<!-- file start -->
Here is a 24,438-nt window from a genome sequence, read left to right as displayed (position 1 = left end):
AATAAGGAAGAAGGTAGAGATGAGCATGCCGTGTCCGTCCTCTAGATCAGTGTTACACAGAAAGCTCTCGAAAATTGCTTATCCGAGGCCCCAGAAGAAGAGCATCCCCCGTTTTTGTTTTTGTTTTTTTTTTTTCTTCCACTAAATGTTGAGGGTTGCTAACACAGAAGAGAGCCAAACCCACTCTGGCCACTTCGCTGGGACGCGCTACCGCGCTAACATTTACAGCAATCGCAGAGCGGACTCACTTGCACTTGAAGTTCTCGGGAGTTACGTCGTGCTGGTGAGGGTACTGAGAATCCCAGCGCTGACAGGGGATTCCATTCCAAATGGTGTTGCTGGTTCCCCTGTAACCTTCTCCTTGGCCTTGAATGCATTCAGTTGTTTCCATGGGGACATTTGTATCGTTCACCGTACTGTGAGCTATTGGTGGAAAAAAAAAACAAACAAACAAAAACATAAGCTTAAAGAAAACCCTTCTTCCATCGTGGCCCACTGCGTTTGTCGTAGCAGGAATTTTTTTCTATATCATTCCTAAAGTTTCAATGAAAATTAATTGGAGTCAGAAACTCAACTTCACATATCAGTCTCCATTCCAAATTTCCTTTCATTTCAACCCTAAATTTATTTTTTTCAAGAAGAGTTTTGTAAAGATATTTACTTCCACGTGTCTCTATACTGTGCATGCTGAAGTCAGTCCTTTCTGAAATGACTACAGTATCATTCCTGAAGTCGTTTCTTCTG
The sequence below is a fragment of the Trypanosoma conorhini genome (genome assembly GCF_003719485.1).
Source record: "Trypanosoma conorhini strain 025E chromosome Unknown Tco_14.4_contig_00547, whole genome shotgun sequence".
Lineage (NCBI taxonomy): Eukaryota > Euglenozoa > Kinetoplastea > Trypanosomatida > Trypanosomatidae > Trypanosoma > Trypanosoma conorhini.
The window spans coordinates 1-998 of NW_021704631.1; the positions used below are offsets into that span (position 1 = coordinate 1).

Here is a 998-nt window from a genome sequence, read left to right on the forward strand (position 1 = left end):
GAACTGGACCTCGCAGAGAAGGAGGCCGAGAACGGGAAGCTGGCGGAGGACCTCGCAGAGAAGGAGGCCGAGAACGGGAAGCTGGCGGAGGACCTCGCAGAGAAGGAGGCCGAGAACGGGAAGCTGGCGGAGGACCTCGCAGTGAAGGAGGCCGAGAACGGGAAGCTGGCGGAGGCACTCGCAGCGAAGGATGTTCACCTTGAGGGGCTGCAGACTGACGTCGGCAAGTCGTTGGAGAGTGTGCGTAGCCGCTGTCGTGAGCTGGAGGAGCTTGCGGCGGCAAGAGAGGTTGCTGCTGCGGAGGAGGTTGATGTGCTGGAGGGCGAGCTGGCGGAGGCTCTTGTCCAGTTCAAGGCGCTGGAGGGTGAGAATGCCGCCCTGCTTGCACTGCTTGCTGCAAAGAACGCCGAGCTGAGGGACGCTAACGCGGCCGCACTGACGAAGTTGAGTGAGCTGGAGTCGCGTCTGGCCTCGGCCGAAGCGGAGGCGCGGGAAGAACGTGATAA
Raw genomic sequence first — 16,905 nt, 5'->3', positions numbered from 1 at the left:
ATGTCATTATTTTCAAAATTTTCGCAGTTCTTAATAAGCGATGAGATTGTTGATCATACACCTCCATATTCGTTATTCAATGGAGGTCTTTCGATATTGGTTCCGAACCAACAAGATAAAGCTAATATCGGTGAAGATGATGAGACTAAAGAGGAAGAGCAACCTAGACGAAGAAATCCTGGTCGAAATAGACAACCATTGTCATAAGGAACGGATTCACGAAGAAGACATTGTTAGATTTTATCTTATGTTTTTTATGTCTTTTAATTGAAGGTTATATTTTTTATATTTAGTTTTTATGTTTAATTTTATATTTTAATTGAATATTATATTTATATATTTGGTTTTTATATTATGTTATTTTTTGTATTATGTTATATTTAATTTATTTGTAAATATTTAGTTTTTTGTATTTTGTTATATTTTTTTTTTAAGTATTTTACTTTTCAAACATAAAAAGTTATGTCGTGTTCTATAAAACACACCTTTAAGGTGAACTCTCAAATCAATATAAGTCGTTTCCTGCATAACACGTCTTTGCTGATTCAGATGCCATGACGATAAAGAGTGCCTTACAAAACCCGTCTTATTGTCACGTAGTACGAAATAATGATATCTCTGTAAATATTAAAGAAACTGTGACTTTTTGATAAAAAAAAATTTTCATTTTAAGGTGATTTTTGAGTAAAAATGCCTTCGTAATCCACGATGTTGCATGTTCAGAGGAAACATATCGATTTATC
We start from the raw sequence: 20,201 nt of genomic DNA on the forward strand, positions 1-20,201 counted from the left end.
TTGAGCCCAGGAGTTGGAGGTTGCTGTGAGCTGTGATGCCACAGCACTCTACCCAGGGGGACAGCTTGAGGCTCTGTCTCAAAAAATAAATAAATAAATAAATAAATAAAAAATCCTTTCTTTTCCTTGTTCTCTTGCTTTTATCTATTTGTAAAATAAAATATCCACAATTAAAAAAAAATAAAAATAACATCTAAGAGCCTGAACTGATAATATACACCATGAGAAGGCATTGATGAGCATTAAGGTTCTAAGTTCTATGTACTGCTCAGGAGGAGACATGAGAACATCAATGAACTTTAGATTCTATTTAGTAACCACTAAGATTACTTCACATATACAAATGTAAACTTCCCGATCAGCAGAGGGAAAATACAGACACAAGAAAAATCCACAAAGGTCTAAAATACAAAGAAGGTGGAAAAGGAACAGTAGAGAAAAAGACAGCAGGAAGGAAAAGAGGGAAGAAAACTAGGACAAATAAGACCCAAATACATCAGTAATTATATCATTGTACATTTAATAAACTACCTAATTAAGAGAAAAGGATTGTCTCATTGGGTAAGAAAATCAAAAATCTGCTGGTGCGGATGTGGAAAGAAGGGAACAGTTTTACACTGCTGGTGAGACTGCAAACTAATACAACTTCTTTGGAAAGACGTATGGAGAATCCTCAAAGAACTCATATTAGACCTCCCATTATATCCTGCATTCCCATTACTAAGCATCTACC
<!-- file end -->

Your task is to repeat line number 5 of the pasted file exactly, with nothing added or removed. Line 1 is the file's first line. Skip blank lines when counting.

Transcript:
Lineage (NCBI taxonomy): Eukaryota > Euglenozoa > Kinetoplastea > Trypanosomatida > Trypanosomatidae > Trypanosoma > Trypanosoma conorhini.